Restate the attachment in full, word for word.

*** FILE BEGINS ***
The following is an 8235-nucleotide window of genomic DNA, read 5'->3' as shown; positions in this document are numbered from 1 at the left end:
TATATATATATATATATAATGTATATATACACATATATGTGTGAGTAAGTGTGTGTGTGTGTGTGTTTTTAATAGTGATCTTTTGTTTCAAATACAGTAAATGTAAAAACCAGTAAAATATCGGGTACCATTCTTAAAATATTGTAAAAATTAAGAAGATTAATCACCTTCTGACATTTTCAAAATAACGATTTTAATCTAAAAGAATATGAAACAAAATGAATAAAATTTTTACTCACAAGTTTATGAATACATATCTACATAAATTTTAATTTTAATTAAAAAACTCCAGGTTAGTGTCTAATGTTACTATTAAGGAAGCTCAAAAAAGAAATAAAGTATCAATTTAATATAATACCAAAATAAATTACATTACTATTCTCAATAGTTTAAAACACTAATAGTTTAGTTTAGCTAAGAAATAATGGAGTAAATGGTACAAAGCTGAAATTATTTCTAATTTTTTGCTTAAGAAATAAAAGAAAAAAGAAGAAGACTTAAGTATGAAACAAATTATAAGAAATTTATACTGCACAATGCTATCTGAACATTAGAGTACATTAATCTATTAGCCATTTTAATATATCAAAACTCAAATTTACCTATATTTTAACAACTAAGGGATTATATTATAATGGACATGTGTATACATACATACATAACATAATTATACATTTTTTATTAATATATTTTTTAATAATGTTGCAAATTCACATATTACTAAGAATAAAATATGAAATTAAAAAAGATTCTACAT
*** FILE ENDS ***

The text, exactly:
The following is an 8235-nucleotide window of genomic DNA, read 5'->3' as shown; positions in this document are numbered from 1 at the left end:
TATATATATATATATATAATGTATATATACACATATATGTGTGAGTAAGTGTGTGTGTGTGTGTGTTTTTAATAGTGATCTTTTGTTTCAAATACAGTAAATGTAAAAACCAGTAAAATATCGGGTACCATTCTTAAAATATTGTAAAAATTAAGAAGATTAATCACCTTCTGACATTTTCAAAATAACGATTTTAATCTAAAAGAATATGAAACAAAATGAATAAAATTTTTACTCACAAGTTTATGAATACATATCTACATAAATTTTAATTTTAATTAAAAAACTCCAGGTTAGTGTCTAATGTTACTATTAAGGAAGCTCAAAAAAGAAATAAAGTATCAATTTAATATAATACCAAAATAAATTACATTACTATTCTCAATAGTTTAAAACACTAATAGTTTAGTTTAGCTAAGAAATAATGGAGTAAATGGTACAAAGCTGAAATTATTTCTAATTTTTTGCTTAAGAAATAAAAGAAAAAAGAAGAAGACTTAAGTATGAAACAAATTATAAGAAATTTATACTGCACAATGCTATCTGAACATTAGAGTACATTAATCTATTAGCCATTTTAATATATCAAAACTCAAATTTACCTATATTTTAACAACTAAGGGATTATATTATAATGGACATGTGTATACATACATACATAACATAATTATACATTTTTTATTAATATATTTTTTAATAATGTTGCAAATTCACATATTACTAAGAATAAAATATGAAATTAAAAAAGATTCTACAT